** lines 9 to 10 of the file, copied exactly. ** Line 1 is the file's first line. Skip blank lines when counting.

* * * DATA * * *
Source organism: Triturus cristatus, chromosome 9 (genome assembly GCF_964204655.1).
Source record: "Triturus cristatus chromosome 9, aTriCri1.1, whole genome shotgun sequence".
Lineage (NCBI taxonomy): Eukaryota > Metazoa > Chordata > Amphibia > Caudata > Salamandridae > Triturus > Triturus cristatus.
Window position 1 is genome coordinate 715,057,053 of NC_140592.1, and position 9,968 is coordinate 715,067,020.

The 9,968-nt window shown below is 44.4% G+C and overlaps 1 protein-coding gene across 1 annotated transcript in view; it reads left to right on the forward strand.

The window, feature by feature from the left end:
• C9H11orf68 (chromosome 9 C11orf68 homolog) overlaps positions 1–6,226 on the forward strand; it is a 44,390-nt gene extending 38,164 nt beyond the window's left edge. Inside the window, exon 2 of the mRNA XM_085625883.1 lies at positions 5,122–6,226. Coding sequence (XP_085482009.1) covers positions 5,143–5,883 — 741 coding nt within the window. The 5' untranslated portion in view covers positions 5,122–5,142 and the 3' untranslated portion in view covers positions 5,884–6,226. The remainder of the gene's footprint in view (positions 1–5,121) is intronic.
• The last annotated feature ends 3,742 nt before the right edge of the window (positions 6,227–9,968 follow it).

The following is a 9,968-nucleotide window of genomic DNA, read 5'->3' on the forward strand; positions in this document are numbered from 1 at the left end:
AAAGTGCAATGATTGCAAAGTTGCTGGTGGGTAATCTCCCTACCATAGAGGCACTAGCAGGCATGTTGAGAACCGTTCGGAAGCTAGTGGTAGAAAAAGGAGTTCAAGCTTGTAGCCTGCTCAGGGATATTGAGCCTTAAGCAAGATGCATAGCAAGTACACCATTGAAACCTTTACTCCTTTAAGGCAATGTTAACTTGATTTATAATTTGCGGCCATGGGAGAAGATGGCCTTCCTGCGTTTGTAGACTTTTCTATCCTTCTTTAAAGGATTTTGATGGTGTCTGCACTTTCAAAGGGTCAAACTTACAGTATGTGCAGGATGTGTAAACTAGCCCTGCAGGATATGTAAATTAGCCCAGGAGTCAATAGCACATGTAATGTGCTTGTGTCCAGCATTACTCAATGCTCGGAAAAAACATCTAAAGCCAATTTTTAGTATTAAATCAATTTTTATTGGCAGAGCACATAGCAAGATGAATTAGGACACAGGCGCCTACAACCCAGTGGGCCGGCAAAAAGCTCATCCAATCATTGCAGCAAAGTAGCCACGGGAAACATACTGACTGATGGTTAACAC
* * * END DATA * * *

The following is a 9,968-nucleotide window of genomic DNA, read 5'->3' on the forward strand; positions in this document are numbered from 1 at the left end:
AAAGTGCAATGATTGCAAAGTTGCTGGTGGGTAATCTCCCTACCATAGAGGCACTAGCAGGCATGTTGAGAACCGTTCGGAAGCTAGTGGTAGAAAAAGGAGTTCAAGCTTGTAGCCTGCTCAGGGATATTGAGCCTTAAGCAAGATGCATAGCAAGTACACCATTGAAACCTTTACTCCTTTAAGGCAATGTTAACTTGATTTATAATTTGCGGCCATGGGAGAAGATGGCCTTCCTGCGTTTGTAGACTTTTCTATCCTTCTTTAAAGGATTTTGATGGTGTCTGCACTTTCAAAGGGTCAAACTTACAGTATGTGCAGGATGTGTAAACTAGCCCTGCAGGATATGTAAATTAGCCCAGGAGTCAATAGCACATGTAATGTGCTTGTGTCCAGCATTACTCAATGCTCGGAAAAAACATCTAAAGCCAATTTTTAGTATTAAATCAATTTTTATTGGCAGAGCACATAGCAAGATGAATTAGGACACAGGCGCCTACAACCCAGTGGGCCGGCAAAAAGCTCATCCAATCATTGCAGCAAAGTAGCCACGGGAAACATACTGACTGATGGTTAACAC